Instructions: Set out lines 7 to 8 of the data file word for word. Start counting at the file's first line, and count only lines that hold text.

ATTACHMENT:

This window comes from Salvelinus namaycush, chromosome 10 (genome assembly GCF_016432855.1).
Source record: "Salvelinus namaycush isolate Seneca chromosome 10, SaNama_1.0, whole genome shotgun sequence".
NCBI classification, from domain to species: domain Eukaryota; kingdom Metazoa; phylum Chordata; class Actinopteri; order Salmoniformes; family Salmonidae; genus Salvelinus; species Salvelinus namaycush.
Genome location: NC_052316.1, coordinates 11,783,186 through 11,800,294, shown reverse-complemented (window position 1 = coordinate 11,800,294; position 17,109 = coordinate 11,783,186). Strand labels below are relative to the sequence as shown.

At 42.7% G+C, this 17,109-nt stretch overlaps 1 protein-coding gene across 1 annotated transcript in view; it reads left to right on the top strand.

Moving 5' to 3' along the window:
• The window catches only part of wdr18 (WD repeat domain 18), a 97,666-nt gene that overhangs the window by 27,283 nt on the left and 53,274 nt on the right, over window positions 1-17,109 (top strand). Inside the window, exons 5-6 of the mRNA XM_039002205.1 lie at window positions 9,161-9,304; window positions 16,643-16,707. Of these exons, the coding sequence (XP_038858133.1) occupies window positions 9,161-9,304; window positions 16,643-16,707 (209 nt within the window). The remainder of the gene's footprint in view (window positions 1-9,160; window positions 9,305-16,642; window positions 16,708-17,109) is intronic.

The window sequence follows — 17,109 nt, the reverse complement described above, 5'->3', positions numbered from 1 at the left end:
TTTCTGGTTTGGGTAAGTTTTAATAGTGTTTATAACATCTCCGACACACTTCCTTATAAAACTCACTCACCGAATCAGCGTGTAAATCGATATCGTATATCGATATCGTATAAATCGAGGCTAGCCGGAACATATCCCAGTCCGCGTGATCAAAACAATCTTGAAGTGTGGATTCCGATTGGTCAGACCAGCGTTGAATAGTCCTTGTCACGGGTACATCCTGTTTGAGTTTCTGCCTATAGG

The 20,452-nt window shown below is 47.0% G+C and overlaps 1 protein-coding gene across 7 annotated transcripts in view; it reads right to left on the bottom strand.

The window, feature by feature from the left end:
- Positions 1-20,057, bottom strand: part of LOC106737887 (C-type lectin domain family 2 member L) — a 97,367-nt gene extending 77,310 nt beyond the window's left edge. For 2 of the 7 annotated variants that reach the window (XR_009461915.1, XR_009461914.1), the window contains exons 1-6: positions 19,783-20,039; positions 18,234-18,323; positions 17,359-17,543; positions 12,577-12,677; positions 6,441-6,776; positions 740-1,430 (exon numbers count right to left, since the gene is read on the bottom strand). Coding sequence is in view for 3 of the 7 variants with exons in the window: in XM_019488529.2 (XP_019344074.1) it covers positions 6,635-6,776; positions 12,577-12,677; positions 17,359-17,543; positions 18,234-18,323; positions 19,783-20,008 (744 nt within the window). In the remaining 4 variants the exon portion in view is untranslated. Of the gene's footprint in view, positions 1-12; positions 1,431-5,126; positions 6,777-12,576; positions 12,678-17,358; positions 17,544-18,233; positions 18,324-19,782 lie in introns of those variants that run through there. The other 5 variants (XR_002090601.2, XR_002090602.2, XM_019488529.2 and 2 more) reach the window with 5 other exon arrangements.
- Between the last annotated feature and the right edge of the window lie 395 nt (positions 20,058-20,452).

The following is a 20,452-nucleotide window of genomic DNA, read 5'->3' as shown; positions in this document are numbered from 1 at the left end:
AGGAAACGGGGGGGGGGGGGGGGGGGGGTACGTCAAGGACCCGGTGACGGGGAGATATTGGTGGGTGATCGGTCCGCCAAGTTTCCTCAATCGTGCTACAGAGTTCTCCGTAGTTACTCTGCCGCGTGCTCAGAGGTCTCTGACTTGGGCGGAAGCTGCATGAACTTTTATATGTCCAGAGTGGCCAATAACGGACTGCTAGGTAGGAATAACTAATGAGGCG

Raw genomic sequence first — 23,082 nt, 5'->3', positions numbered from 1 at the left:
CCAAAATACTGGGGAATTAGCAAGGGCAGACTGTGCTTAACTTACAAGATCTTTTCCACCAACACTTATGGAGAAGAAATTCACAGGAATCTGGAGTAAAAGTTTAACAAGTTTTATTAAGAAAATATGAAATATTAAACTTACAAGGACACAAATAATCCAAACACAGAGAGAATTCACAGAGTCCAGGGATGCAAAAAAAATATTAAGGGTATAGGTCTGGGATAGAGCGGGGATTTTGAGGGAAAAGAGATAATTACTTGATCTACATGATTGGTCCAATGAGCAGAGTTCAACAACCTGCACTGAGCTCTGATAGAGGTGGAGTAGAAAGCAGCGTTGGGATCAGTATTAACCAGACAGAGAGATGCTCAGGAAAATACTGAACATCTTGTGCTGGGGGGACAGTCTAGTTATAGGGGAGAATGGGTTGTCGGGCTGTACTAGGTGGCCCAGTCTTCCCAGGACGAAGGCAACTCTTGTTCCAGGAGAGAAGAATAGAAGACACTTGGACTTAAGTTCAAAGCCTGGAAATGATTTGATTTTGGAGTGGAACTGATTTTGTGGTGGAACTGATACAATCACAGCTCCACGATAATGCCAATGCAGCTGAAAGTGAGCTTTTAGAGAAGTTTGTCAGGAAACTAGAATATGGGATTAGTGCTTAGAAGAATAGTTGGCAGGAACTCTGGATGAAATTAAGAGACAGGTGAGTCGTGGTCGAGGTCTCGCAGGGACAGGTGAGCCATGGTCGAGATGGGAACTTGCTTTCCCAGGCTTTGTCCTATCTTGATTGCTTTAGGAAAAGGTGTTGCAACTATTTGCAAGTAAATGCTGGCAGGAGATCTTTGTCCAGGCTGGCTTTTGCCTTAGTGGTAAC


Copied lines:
• The window catches only part of wdr18 (WD repeat domain 18), a 97,666-nt gene that overhangs the window by 27,283 nt on the left and 53,274 nt on the right, over window positions 1-17,109 (top strand). Inside the window, exons 5-6 of the mRNA XM_039002205.1 lie at window positions 9,161-9,304; window positions 16,643-16,707. Of these exons, the coding sequence (XP_038858133.1) occupies window positions 9,161-9,304; window positions 16,643-16,707 (209 nt within the window). The remainder of the gene's footprint in view (window positions 1-9,160; window positions 9,305-16,642; window positions 16,708-17,109) is intronic.

The window sequence follows — 17,109 nt, the reverse complement described above, 5'->3', positions numbered from 1 at the left end: